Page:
Character Day is an annual global event that brings together millions of people in schools, companies, homes—anywhere people already gather—to engage in character/Middot development, which, science shows, leads not only to stronger school and career performance, but also to stronger, more engaged individuals and a more just world.

This year’s Character Day will focus on the big questions percolating around our tech-driven, always-online world, by asking: What is the relationship between character and technology use? How and when does technology enhance our character? How and when does turning off technology enhance our character? What are the ways Shabbat (in its different forms) can help foster a healthy balance?

Character Day this year will be two days. The resources are available year-round. Sign up (your school, company, organization, etc) today!

New Partnerships for Pardes' Mahloket Matters

Our partner Mahloket Matters has partnered with the Central Conference of American Rabbis (CCAR) and the Rabbinical Assembly to offer trainings in using Jewish text study to enhance skills for constructive disagreement.

What We're Up To
Recommended Reading/ Listening
  • Our board and staff members are currently reading The Wisest One in the Room: How You Can Benefit from Social Psychology's Most Powerful Insights by Thomas Gilovich and Lee Ross. The book outlines several key insights from the field of behavioral psychology, along with their practical applications to our everyday lives and our work. 
     
  • Two recent articles explored the use of ritual to transmit wisdom. Building on research that we are proud to have co-funded, Arielle Levites explained how the the Seder is an "extraordinarily powerful moment to cultivate Jewish values and sensibilities"; and David Brooks argued for the importance of ritual, which is at the core of a number of our partners' work, in modern society. 
     
  • A number of recent articles have focused on the role that Jewish wisdom can play in the workplace. Mordy Labaton wrote about how Hadar's Jewish Professionals' Institute, a partner of ours, can help people realize that "Jewish texts are a necessary resource for today’s Jewish professionals, and should be part of their varied toolkit"; and Moishe House's CEO, David Cygielman, described how Jewish wisdom is being incorporated throughout his organization.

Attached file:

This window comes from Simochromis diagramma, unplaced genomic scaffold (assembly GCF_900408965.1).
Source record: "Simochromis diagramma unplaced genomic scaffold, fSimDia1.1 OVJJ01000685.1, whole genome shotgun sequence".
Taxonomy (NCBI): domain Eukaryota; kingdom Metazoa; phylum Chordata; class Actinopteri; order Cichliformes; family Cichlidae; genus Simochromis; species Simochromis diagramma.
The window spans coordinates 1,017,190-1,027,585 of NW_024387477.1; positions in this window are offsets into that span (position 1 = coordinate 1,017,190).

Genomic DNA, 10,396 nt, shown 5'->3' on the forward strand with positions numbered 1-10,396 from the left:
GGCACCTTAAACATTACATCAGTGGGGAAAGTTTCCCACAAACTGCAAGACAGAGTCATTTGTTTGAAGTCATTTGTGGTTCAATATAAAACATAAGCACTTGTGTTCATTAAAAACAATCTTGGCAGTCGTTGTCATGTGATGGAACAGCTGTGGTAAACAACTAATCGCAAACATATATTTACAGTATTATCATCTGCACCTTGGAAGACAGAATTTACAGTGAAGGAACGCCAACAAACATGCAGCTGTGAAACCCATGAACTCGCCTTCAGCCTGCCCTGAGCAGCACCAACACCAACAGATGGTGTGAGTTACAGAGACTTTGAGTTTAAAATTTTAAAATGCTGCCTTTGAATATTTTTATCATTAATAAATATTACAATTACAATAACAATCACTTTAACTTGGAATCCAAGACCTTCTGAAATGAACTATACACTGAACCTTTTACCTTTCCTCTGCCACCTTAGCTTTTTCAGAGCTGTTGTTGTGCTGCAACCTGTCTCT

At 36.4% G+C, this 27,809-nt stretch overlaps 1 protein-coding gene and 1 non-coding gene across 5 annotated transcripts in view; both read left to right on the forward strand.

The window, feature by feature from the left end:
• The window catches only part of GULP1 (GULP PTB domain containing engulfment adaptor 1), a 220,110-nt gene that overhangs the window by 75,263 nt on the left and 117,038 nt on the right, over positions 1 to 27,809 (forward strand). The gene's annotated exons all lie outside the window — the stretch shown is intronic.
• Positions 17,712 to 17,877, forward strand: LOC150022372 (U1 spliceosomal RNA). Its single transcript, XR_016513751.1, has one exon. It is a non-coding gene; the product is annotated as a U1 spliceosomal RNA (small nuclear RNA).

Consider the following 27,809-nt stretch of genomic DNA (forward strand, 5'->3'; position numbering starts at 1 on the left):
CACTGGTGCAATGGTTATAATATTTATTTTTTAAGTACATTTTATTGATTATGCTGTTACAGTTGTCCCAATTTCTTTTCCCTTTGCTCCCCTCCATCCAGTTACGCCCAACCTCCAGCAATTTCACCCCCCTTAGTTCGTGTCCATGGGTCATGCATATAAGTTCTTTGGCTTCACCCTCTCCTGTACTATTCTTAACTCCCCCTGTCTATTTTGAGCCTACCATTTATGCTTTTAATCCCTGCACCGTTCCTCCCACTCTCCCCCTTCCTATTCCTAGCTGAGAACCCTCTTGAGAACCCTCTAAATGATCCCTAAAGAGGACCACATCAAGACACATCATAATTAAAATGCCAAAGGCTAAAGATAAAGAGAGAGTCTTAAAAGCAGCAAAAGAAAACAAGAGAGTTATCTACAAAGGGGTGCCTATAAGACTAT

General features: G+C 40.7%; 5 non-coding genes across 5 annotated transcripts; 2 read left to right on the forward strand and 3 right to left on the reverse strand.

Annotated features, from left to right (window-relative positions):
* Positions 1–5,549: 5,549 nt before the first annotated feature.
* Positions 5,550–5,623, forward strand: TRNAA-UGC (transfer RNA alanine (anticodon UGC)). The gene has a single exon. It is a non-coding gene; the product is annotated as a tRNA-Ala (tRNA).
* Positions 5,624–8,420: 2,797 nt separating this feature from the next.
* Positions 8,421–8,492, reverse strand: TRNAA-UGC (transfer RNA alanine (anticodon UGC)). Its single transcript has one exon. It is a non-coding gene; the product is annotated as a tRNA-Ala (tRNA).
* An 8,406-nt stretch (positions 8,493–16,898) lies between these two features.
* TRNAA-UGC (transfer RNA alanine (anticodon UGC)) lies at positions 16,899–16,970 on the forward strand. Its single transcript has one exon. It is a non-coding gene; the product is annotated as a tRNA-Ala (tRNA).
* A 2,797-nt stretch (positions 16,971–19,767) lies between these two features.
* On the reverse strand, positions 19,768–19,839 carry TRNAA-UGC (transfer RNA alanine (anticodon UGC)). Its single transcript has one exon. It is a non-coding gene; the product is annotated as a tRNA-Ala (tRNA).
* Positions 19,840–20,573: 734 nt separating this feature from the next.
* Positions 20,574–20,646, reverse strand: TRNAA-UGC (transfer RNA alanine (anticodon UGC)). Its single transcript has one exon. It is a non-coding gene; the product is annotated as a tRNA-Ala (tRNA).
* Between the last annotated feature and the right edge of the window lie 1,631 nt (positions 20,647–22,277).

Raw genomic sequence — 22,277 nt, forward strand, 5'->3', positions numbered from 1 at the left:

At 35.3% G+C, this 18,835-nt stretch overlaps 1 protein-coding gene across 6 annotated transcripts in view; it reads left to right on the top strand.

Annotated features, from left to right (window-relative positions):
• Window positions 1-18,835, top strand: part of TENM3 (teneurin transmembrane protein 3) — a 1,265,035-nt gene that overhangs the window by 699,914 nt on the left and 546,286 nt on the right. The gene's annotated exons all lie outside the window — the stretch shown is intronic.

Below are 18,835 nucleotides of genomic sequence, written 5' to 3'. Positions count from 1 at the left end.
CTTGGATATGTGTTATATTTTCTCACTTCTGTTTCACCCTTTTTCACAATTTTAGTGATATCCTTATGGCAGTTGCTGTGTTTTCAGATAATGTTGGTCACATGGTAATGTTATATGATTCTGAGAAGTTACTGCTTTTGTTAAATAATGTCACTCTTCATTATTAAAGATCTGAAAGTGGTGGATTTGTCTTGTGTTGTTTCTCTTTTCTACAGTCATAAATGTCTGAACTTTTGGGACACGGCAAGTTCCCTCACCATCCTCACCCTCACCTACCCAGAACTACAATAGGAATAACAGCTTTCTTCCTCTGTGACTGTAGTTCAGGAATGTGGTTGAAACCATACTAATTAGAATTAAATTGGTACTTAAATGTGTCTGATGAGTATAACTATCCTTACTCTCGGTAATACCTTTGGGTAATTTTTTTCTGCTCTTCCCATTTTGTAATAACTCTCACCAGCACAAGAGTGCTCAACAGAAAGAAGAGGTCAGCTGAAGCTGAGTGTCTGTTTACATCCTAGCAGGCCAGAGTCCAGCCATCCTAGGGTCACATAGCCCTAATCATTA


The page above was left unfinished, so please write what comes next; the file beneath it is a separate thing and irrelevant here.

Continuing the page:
• Our President, Aaron Dorfman, and Director of Learning and Strategic Communications, Rabbi Ayalon Eliach, wrote about educating for applied Jewish wisdom in the June ejournal of the William Davidson Graduate School of Jewish Education of The Jewish Theological Seminary. 
     
  • Rabbi Ayalon Eliach discussed the role of purposeful Jewish praxis on a recent episode of the Judaism Unbound podcast.


Remembering Dr. Jonathan Woocher z"l

 
On July 16th, the 13th of Tammuz, we commemorated Dr. Jonathan Woocher's second yortzeit (day of passing). Dr. Woocher z"l, the Founding President of Lippman Kanfer Foundation for Living Torah, was a distinguished scholar and beloved colleague who devoted his lifeand made singular contributionsto the cause of Jewish education. While his impact is beyond measure, we have tried to honor his life's work in a few ways over the past few months.

On June 13th, in honor of Dr. Woocher's tremendous contribution to our work and to the shaping of the future of Jewish life, we announced the creation of the Dr. Jonathan Woocher Research Fellowship (the “Woocher Research Fellowship”). Starting this summer, Lippman Kanfer Foundation for Living Torah will sponsor Woocher Research Fellows to explore topics that help answer the question of how Jewish wisdom can be applied to universal human questions that people navigate in their everyday lives. We are thrilled to have Rabbi Dr. Vanessa Ochs as the inaugural research fellow. Rabbi Dr. Ochs introduced Jewish sensibilities as a framework for thinking about Jewish life; and that framework was deeply influential on both Dr. Woocher and our Foundation.

In May, we were honored to coordinate the donation of Dr. Woocher's collection of books to the Brooklyn Public Library. Altogether, 596 titles, each pressed with a commemorative bookplate, were donated to the library.

Building Our Team

We are looking for an outstanding Director of Strategic Grantmaking to join our team. Learn more here and please spread the word.